KU players know it pays to listen to Bill Self

Kansas players crowd around head coach as they are presented with the Midwest Regional trophy as they celebrate the Jayhawks' 80-67 win over North Carolina to advance to the Final Four on Sunday,  March 25, 2012 at the Edward Jones Dome in St. Louis.

Kansas players crowd around head coach as they are presented with the Midwest Regional trophy as they celebrate the Jayhawks' 80-67 win over North Carolina to advance to the Final Four on Sunday, March 25, 2012 at the Edward Jones Dome in St. Louis.

Sunday, March 25, 2012

— Not a single McDonald’s all-American on the roster, a first for Kansas University basketball coach Bill Self since he left Tulsa. Just one returning starter on a team that lost two lottery picks and another NBA draft choice. The two top recruits declared academically ineligible for the season.

The only chance this team had of getting to the Final Four was to bum a ride to St. Louis and from there catch a boat down the Mississippi River to New Orleans.

That’s what most of us thought back when football season overlapped with basketball. That’s not what the players who banded together Sunday in the Edward Jones Dome to defeat North Carolina, 80-67, earning an all-expenses-paid trip to New Orleans, ever believed.

“The beginning,” Travis Releford said when asked when he first thought this could be a Final Four team. “Coach probably didn’t agree with it, but we all came together outside of the gym and just were talking and told ourselves that we’re coming together this year. And listen to coach and listen to the things he wants us to do and play the way he wants us to play, then we can get there. And we buckled down and we just listened.”

Not all the time, but far more often than most college-age young men listen to authority figures.

“I don’t know if overachieved is ever a true expression because it means you had it in you the whole time,” Self said. “I’d say that this team’s probably played as close to a ceiling as any team that I’ve had.”

Self started the year with modest goals and they grew when his team did.

“I felt like we had to beat Ohio State back in December to put us in a position to have a quality win to get in the NCAA Tournament,” Self said. “That was my mindset. We have gotten so much better. We’re like 8-3, lose to Davidson, and you know, no chemistry whatsoever. I mean, just bad.”

No coach as demanding as Self could attain as much success as he is if he cared what players said about him behind his back. How was he supposed to know that what they were saying behind his back was to listen to him and to do what he says. That could be why he never saw this coming. He underestimated how unified they were determined to be, how trusting of their coach.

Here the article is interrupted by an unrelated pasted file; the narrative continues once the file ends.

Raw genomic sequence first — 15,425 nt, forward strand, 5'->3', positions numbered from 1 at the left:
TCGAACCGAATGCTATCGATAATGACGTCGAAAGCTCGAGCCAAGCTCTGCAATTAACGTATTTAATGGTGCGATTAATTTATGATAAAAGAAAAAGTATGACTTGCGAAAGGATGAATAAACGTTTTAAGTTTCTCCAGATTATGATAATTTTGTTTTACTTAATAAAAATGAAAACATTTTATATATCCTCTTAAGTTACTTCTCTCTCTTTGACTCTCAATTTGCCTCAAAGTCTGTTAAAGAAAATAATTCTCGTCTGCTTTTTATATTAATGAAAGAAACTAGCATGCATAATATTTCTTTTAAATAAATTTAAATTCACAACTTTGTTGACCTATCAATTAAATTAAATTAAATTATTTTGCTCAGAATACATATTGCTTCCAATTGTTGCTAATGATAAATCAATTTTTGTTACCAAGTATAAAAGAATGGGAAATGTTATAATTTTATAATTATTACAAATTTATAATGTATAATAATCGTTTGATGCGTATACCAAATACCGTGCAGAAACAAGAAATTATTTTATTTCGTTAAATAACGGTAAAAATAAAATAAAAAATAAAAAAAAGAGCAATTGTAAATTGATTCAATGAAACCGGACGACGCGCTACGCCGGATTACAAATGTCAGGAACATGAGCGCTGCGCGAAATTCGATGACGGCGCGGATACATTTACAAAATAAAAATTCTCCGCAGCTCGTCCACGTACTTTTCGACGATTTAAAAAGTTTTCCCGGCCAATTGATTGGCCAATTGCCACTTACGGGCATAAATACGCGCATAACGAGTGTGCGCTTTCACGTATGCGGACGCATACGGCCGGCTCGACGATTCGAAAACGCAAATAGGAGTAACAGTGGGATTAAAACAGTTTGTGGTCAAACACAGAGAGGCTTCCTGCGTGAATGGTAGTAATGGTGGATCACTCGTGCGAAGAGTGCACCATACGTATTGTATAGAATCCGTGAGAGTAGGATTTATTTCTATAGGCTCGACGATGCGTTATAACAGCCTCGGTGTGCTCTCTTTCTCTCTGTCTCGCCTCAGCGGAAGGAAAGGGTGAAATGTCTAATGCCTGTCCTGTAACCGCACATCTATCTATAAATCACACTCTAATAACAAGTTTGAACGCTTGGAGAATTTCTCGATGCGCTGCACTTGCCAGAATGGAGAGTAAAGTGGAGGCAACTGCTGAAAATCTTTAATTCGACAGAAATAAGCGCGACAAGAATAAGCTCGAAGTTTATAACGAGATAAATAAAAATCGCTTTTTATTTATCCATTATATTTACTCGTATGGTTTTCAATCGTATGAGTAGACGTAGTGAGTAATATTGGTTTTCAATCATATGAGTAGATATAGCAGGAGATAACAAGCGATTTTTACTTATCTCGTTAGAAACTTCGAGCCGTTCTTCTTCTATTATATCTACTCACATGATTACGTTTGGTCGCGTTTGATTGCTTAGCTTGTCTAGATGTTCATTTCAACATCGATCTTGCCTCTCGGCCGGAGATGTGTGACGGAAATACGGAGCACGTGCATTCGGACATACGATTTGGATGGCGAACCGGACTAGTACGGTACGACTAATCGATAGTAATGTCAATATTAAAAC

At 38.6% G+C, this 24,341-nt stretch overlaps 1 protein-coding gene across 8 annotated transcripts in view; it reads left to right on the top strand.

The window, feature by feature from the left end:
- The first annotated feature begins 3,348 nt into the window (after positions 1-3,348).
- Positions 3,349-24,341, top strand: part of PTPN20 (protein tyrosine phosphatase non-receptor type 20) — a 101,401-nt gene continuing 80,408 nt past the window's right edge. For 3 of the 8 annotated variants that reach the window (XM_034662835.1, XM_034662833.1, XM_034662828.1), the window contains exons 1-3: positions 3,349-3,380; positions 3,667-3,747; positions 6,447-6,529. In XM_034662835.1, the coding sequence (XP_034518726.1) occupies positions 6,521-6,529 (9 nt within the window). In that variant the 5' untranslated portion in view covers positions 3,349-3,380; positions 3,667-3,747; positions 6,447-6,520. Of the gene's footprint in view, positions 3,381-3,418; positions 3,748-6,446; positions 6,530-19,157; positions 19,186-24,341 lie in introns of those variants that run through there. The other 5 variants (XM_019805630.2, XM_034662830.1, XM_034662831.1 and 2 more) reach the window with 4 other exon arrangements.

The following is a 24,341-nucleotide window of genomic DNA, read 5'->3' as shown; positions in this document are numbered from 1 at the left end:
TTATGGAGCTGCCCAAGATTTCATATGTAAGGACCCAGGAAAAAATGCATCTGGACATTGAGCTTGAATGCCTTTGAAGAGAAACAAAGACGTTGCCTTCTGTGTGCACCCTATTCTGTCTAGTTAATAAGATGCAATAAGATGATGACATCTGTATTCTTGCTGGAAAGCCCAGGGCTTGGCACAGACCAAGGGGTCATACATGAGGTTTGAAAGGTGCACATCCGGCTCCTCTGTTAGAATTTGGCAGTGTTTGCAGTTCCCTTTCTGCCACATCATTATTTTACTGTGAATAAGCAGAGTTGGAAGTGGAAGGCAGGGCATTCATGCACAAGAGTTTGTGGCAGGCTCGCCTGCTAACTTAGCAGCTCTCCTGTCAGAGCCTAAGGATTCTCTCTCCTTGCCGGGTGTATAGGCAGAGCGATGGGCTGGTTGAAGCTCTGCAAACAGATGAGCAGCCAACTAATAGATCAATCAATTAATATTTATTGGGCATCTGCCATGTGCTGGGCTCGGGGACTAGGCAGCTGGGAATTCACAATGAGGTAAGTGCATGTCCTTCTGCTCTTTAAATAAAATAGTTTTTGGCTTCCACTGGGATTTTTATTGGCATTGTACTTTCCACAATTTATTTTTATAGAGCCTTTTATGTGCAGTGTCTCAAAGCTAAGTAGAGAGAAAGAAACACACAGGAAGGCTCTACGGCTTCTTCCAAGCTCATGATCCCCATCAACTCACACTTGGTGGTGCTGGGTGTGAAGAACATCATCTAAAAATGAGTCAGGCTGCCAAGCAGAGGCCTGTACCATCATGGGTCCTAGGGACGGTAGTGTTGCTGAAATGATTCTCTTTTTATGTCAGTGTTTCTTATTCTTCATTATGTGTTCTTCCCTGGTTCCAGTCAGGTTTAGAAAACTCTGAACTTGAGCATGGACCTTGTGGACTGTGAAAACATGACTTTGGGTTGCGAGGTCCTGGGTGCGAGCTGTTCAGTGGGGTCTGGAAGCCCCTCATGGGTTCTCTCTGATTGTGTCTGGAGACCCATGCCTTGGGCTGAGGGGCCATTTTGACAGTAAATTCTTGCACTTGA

“The guys kind of woke up once conference play started,” Self said of a 16-2 regular-season championship. “But this team has played as close to a ceiling as it possibly could. I don’t think you can give 110 percent. I think all you can give is a hundred. And then I think this team has given as close to a hundred as any team that I’ve probably coached.”

Successful teams are a reflection of their coach. Self is a confident, intense, thick-skinned, combative, relentless competitor. His players were the same in outlasting an injury-torn-but-still potent North Carolina team.

The Tar Heels (32-6) were the leading rebounding team in the nation, and Kansas (31-6) beat them on the boards, 41-35. Carolina’s two top ball handlers, injured McDonald’s All-Americans Kendall Marshall and Dexter Strickland, didn’t play, but five other McDonald’s All-Americans did.

The Heels outscored KU’s bench, 23-4, but Kevin Young by himself outrebounded the UNC bench, 8-7.

All five Kansas starters scored in double figures and all made big plays in the decisive moments, when North Carolina made one of its final 14 shots and missed its last seven.

Withey knew he had to establish himself as a game-changing force and he did with two huge blocks at the end. Nobody played better in St. Louis than Withey. Releford knew he had to be a defensive pest, and he was with two steals and multiple deflections. Elijah Johnson knew he was the most equipped to hit the big shot, and he did, nailing a three that ended a scoring drought that lasted longer than five minutes. Tyshawn Taylor knew he had to figure out a way to turn being the fastest player on the court into buckets and he did, running out ahead of the defense in transition. Robinson carried the team to a 47-47 stalemate with 14 first-half points.

“These guys, nothing fazes them,” Self said. “No matter what the situation is, they just think that they’re going to figure it out. And certainly they figured it out tonight.”

What they seem to have figured out a long time ago is that combined will means more than individual skill.

“I don’t know if I ever enjoyed coaching a team more than this one,” Self said. “I love them. We fight. It’s combative sometimes. All those things. But I love coaching these guys. They have done so much as far as their work habits and representing our school in a way that has given us a chance.”

The combination of ladders and scissors on nylon always puts a coach in a good mood, but this time it had a little extra meaning to the coach who doesn’t need a ladder to stand eye-to-eye with college basketball coaching giants, past and present.

“It is just remarkable to me to see them cutting down the nets out here,” Self said. “Because this would not be the year that anybody would have thought we would do it. It’s a pretty cool feeling.”